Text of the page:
The trip got better after that. Eric still doesn’t paddle much, but he is doing better on the portages, and is now able to carry a pack across. Generally someone stays with him at the end, while the others go back for another load. The logistics are a bit challenging but not insurmountably so if we accept our limitations and plan realistically. On this trip we did about 7 portages, one over 1000 m.

Eric spent much of his time in camp swimming or just wading around the shore. He seems most content when doing that. It is difficult to tell whether or not he is enjoying the activity as he doesn’t really express himself that way. In some past trips he has made it obvious that he wanted to go home, but he didn’t really do that this time.

Generally speaking it was quite a good trip. We managed well despite some poor weather and a somewhat more difficult route than we had previously managed with Eric. He seemed to enjoy it more than some previous trips. He slept better as the trip went on, which meant that we did too. There were no other people around, so we didn’t have to worry about his vocalizations, which was a great relief to us.

I find it difficult to come to any general conclusions about canoeing with disabled kids, because every one of them is so different. You really have to tailor the trip to the abilities and proclivities of the child. On the other hand, it doesn’t hurt to challenge them and yourself and maybe push the comfort zone a bit. We wouldn’t have thought a trip like this would be possible for us only a few years ago, and we only got here by pushing the envelope. Sometimes it has been very difficult, and there have been times I have sworn never to take Eric on a trip again. But I do think that Eric benefits from these trips and they definitely benefit us as a family. It is also the only way I can get out canoeing with my wife, something that is very important to both of us.

Safety is undeniably an issue, and there may be cases where it is just not advisable to take a child on a trip. Back in the days when Eric had a tendency to bolt, we lost him a couple of times and it was a truly terrifying experience. If he was still doing that, I don’t think we could go. Canoe tripping with a disabled kid is more dangerous than staying home, and as usual it is a question of risks vs benefits.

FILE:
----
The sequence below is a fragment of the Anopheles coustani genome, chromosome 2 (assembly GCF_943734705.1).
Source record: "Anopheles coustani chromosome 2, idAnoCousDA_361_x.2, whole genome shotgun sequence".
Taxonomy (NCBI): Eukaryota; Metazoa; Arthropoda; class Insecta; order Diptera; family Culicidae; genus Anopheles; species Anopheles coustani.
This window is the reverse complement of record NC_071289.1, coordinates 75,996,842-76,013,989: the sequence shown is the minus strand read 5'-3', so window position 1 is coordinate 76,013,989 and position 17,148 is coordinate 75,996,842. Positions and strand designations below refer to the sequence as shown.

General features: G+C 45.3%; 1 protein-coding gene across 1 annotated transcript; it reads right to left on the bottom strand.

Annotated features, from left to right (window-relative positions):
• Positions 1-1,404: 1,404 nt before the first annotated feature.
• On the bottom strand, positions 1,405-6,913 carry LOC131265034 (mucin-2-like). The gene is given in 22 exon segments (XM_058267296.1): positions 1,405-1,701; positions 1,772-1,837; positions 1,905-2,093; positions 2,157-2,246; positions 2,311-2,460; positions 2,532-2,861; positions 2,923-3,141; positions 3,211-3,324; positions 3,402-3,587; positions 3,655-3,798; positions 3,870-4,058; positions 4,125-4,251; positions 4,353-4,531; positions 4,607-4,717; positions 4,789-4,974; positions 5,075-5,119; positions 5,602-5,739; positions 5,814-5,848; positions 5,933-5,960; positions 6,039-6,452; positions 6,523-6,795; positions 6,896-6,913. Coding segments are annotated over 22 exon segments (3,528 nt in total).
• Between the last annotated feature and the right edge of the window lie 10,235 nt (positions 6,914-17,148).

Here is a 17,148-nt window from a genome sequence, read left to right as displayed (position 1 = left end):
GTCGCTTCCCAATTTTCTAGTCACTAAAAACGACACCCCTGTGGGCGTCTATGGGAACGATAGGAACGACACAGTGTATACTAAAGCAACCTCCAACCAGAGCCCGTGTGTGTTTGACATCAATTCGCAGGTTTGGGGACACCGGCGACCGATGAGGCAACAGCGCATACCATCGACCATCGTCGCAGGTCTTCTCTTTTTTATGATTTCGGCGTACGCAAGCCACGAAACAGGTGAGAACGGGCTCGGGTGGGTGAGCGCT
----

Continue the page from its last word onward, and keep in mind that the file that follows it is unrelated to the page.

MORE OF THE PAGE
Can’t think of much else to say on the topic. As I said, every case is so different that it seems impossible to arrive at any meaningful generalities. My only advice to others would be to not be afraid to give it a try. Start small and work up. If it works, keep doing it. If not, well, now at least you know. Have fun.


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PostPosted: August 20th, 2012, 5:33 pm 
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Location: Kitchener, Ontario Canada
Glad you had a good time, as you know and describe, parents have the best understanding, sometimes a little help from a professional can make huge differences. As I said in my previous post, there are some very good camps. I am fortunate in having a family member that has worked in this area, and continues to do so in the outdoors with young children.


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PostPosted: August 24th, 2012, 9:11 am 
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Location: Newmarket, Ontario Canada
It is a little late now, but I was interested in the thread, having different types of challenges with my children and part time live in nephews For someone just beginning the route of transitioning to a tent on their own, I am wondering about a small tent, preferably with only one door, attached to the larger by a tunnel. By the time they get two zippers open, the adults in the larger tent should hear them. Even better would be tent-tunnel with no zipper - have to pass through the adult tent. My nephew is a wanderer at home, out and tripping, and I am working on rigging something like this up, as we can't fit the 3 kids and us in the Halo 4 any longer/ As he is very quiet and sneaky when he "needs" to be, short of tying him up, I am hoping this will work.

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PostPosted: August 24th, 2012, 11:45 am 
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Joined: February 12th, 2008, 6:01 pm
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Location: North Bay, Ontario
There are a number of multi-room tents on the market but the ones I have seen look very poorly made and would probably not stand up to canoe tripping.

We have settled on pitching our tents close together, if possible with the doors facing one another. It is sometimes difficult to find a site that allows for this. I am a light sleeper and am confident of waking up if Eric goes out. Also Eric is very noisy so that helps too.

It would be quite easy to rig some sort of alarm to the zipper door, say a string tied to a bell or some cans or something more elaborate. Another option might be to pin the door shut with a safety pin, so the child needs help to get out. Might be a safety issue here? Can't think of one, really, and the child exiting unobserved is really a safety issue.

Good luck with it,

Kinguq